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LRO begins detailed mapping of Moon's south pole

An artist's concept of LRO. Image Credit: NASA

GREENBELT (BNS): NASA’s Lunar Reconnaissance Orbiter has entered its mapping orbit of the moon after successfully completing testing and calibration phase, the US space agency has said.

“The LRO instruments, spacecraft, and ground systems continue to operate essentially flawlessly. The team completed the planned commissioning and calibration activities on time and also got a significant head start collecting data even before we moved to the mission's mapping orbit,” Craig Tooley, LRO project manager at Goddard, said on Thursday.

The moon craft is set on a year-long exploration mission in a polar orbit, about 50 kilometers above the lunar surface. During next year, it is expected to produce a complete map of the lunar surface in unprecedented detail, search for resources and safe landing sites for human explorers, and measure lunar temperatures and radiation levels, NASA said.

“The LRO mission already has begun to give us new data that will lead to a vastly improved atlas of the lunar south pole and advance our capability for human exploration and scientific benefit,” Richard Vondrak, LRO project scientist at NASA's Goddard Space Flight Centre in Greenbelt, Maryland, said.

Moon’s south pole has been of immense interest to explorers so far since it is believed to be cradling potential resources such as water ice and hydrogen.

Besides, permanently shadowed, extremely cold polar craters may hold deposits of water ice or hydrogen from comet impacts or solar wind. The deposits may have accumulated in these “cold-trap” regions over billions of years. “If enough of these resources exist to make mining practical, future long-term human missions to the moon potentially could save the considerable expense of hauling water from Earth,” the space institution said.

The LRO’s Lunar Exploration Neutron Detector (LEND) has sent images, indicating that permanently shadowed and nearby regions may harbour water and hydrogen.

“If these deposits are present, an analysis of them will help us understand the interaction of the moon with the rest of the solar system,” Vondrak said.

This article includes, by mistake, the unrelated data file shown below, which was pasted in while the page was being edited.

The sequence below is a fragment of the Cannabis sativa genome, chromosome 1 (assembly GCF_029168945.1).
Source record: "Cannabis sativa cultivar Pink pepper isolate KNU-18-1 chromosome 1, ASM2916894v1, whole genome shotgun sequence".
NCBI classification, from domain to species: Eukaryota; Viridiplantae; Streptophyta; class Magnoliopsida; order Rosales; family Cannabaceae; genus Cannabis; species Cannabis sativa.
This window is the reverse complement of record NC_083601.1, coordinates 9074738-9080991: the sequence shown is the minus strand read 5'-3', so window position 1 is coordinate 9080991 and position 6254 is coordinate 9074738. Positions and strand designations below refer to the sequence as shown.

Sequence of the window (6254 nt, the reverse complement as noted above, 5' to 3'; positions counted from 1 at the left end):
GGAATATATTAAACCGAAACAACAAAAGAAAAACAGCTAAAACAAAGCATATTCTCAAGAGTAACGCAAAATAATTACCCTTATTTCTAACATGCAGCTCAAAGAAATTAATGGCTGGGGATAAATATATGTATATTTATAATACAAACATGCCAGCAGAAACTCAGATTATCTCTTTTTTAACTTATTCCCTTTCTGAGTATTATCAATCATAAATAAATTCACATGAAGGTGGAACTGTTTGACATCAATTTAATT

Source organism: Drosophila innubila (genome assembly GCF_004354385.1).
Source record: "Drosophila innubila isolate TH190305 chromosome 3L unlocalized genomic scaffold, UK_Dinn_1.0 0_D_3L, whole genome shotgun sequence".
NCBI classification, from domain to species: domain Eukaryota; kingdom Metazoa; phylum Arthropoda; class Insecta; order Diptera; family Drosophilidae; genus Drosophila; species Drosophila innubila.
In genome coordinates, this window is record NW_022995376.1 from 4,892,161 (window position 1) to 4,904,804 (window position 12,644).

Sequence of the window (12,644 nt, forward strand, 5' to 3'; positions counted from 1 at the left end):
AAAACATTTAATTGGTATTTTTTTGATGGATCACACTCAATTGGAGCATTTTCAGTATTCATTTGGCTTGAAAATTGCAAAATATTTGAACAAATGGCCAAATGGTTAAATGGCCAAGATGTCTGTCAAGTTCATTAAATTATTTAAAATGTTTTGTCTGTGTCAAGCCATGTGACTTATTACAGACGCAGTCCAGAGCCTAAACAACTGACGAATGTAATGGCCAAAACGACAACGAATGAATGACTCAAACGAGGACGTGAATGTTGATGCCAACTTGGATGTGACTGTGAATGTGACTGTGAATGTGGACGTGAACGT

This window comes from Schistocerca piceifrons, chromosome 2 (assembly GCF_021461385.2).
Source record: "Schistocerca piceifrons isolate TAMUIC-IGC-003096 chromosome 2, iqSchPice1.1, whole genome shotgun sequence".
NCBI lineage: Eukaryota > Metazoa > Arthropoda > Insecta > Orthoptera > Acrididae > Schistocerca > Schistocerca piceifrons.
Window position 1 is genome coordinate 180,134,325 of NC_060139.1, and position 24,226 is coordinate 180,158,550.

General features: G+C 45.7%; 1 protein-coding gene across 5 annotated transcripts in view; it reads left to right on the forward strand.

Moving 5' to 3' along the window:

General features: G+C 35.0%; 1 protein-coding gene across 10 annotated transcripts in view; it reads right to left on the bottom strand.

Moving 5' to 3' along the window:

However, mapping of the region might not be an easy task as another instrument on board the LRO – the Lunar Orbiter Laser Altimeter (LOLA) – shows that the terrain is very rough. The roughness is probably a result of lack of atmosphere and absence of erosion from wind or water, according to David Smith, LOLA principal investigator at Goddard.

The moon craft’s other instruments are also providing data to help map the moon's terrain and resources. According to the first measurements from the Diviner instrument, large areas in permanently shadowed craters are about minus 400 degrees Fahrenheit, more than cold enough to store water ice or hydrogen for billions of years.

LRO's Lyman Alpha Mapping Project (LAMP) too is preparing to search for surface ice and frost in polar regions. The instrument provides images of permanently shadowed regions illuminated only by starlight and the glow of interplanetary hydrogen emission.

Meanwhile, LRO's Cosmic Ray Telescope for the Effects of Radiation instrument is exploring the lunar radiation environment and its potential effects on humans during record high, “worst-case” cosmic ray intensities accompanying the extreme solar minimum conditions of this solar cycle, the space agency said.


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